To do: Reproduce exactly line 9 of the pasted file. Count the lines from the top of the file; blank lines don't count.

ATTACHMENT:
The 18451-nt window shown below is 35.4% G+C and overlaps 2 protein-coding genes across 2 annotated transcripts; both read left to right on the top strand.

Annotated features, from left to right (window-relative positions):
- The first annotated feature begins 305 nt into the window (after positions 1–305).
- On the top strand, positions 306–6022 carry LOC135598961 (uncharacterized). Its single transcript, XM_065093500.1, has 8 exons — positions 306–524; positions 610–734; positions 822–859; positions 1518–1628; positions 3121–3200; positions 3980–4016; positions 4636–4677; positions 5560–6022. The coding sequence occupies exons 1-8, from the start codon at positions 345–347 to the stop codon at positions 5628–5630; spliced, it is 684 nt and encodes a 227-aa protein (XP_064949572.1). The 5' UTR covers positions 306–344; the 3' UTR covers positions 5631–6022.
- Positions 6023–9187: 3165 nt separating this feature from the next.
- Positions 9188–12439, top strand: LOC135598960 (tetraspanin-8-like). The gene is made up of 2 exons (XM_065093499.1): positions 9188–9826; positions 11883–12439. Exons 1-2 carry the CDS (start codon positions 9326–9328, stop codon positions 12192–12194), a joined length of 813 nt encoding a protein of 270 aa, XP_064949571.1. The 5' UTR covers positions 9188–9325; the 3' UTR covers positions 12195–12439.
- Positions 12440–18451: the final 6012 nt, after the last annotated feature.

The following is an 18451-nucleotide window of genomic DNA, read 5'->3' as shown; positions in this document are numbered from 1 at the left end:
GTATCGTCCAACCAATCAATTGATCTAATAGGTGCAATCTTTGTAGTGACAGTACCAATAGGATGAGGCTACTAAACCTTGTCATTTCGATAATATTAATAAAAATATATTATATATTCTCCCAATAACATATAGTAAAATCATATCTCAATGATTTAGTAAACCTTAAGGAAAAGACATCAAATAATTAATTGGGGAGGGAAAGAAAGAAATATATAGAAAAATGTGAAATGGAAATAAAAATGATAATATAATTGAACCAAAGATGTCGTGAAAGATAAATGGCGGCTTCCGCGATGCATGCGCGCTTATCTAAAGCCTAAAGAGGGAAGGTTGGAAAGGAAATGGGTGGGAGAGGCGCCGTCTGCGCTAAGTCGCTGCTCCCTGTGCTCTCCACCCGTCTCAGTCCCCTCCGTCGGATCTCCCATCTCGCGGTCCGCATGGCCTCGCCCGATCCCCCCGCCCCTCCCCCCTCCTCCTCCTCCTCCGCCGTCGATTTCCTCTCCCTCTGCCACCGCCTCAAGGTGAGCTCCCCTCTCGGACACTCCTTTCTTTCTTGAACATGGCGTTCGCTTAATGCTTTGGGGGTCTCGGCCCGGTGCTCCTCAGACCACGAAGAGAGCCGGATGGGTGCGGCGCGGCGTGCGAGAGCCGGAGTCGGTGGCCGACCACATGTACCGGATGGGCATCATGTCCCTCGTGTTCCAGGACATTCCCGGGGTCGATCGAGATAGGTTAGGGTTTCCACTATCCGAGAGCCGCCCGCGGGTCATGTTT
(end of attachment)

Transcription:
GTATCGTCCAACCAATCAATTGATCTAATAGGTGCAATCTTTGTAGTGACAGTACCAATAGGATGAGGCTACTAAACCTTGTCATTTCGATAATATTAATAAAAATATATTATATATTCTCCCAATAACATATAGTAAAATCATATCTCAATGATTTAGTAAACCTTAAGGAAAAGACATCAAATAATTAATTGGGGAGGGAAAGAAAGAAATATATAGAAAAATGTGAAATGGAAATAAAAATGATAATATAATTGAACCAAAGATGTCGTGAAAGATAAATGGCGGCTTCCGCGATGCATGCGCGCTTATCTAAAGCCTAAAGAGGGAAGGTTGGAAAGGAAATGGGTGGGAGAGGCGCCGTCTGCGCTAAGTCGCTGCTCCCTGTGCTCTCCACCCGTCTCAGTCCCCTCCGTCGGATCTCCCATCTCGCGGTCCGCATGGCCTCGCCCGATCCCCCCGCCCCTCCCCCCTCCTCCTCCTCCTCCGCCGTCGATTTCCTCTCCCTCTGCCACCGCCTCAAGGTGAGCTCCCCTCTCGGACACTCCTTTCTTTCTTGAACATGGCGTTCGCTTAATGCTTTGGGGGTCTCGGCCCGGTGCTCCTCAGACCACGAAGAGAGCCGGATGGGTGCGGCGCGGCGTGCGAGAGCCGGAGTCGGTGGCCGACCACATGTACCGGATGGGCATCATGTCCCTCGTGTTCCAGGACATTCCCGGGGTCGATCGAGATAGGTTAGGGTTTCCACTATCCGAGAGCCGCCCGCGGGTCATGTTT